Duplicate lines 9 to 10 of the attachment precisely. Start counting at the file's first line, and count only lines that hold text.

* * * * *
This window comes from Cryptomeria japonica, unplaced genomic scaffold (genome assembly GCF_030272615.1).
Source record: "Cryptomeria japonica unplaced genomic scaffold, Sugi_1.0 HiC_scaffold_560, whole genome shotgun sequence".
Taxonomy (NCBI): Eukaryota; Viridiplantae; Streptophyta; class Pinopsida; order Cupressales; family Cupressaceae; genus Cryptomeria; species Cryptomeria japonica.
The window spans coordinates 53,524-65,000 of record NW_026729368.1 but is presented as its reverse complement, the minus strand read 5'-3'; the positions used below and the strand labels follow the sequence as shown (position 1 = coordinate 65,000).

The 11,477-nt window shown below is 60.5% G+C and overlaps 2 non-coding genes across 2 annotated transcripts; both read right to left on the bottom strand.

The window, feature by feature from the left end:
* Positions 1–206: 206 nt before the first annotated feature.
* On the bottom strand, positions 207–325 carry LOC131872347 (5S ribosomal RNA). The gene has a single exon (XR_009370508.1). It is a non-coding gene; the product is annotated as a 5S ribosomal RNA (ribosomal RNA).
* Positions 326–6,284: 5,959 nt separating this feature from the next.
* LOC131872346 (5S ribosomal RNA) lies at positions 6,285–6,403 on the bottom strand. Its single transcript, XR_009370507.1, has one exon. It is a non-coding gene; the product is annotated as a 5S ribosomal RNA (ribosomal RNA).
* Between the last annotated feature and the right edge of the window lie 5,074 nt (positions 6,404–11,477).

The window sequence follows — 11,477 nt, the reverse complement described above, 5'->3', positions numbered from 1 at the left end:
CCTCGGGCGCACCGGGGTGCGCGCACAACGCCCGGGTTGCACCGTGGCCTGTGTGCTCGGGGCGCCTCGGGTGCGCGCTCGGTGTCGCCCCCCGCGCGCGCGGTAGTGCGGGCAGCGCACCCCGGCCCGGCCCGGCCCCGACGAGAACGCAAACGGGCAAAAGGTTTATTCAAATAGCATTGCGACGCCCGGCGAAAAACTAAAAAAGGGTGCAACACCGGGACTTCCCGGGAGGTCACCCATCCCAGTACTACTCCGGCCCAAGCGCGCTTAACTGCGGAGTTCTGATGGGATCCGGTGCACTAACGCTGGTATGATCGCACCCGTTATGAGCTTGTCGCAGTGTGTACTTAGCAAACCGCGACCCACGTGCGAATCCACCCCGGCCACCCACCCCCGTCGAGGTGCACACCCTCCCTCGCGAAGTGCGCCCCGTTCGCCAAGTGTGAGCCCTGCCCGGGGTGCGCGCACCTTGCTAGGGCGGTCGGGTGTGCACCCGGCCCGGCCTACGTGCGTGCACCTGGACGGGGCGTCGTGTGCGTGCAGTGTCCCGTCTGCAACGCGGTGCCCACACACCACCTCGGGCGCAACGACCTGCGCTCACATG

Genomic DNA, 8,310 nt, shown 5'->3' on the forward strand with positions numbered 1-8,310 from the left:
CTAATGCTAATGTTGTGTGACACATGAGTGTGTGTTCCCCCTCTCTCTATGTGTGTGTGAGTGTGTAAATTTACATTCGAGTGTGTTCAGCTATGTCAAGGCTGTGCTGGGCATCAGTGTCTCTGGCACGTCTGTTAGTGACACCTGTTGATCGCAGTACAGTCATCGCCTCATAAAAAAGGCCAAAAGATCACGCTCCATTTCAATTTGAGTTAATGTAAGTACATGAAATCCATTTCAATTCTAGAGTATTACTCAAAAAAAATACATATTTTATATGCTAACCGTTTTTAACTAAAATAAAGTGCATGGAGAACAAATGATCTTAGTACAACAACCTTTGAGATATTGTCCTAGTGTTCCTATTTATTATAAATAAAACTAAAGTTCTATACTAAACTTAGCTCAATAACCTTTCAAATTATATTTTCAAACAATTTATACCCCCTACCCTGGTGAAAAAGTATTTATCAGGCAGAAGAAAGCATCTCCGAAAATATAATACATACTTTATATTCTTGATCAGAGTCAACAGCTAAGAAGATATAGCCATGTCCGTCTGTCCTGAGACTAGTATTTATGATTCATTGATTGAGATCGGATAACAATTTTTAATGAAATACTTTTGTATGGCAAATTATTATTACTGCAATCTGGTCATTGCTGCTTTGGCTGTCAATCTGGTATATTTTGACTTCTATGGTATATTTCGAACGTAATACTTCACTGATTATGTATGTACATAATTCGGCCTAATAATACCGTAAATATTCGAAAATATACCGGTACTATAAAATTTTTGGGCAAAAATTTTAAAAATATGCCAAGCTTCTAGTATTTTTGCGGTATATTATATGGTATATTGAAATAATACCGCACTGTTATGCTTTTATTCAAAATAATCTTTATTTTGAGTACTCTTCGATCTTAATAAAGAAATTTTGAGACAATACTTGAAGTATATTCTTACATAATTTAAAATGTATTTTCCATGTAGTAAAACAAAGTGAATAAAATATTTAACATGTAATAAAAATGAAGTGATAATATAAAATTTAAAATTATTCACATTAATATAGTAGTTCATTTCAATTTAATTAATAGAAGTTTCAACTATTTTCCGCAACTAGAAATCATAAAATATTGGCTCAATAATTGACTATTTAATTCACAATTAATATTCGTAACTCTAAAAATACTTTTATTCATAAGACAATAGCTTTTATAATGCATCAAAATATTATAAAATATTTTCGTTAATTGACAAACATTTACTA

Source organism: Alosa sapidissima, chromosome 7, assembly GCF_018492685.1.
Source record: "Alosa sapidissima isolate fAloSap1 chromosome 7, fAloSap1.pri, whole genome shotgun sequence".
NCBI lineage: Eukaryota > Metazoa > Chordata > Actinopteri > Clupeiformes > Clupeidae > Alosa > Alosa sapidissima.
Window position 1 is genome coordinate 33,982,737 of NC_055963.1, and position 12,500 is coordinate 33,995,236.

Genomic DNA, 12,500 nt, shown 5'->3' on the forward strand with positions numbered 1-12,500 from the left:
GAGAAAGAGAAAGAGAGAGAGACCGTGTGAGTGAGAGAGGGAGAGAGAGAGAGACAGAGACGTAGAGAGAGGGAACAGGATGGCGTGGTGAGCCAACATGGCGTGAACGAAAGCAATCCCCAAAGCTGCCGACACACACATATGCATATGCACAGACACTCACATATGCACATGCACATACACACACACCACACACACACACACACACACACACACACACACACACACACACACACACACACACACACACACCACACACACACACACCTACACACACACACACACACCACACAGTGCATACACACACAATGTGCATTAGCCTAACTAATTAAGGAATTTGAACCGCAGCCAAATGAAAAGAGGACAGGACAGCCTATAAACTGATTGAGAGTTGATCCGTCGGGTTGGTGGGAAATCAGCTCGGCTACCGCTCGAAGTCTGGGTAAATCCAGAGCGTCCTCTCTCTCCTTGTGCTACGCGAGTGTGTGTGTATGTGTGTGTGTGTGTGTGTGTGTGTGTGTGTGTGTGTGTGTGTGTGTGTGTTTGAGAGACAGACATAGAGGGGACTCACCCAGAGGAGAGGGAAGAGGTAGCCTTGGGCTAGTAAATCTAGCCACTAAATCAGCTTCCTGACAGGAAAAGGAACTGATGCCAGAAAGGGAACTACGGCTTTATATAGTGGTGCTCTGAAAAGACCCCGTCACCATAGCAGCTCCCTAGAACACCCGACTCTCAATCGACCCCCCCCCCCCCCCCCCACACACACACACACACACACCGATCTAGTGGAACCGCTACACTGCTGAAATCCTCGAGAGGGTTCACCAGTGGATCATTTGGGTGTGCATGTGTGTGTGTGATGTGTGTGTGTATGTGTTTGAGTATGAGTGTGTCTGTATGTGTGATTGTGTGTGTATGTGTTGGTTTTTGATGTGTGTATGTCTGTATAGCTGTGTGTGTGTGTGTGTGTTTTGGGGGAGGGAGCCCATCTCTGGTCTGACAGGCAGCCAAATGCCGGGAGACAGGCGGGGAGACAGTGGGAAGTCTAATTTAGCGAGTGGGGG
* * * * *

* Positions 326–6,284: 5,959 nt separating this feature from the next.
* LOC131872346 (5S ribosomal RNA) lies at positions 6,285–6,403 on the bottom strand. Its single transcript, XR_009370507.1, has one exon. It is a non-coding gene; the product is annotated as a 5S ribosomal RNA (ribosomal RNA).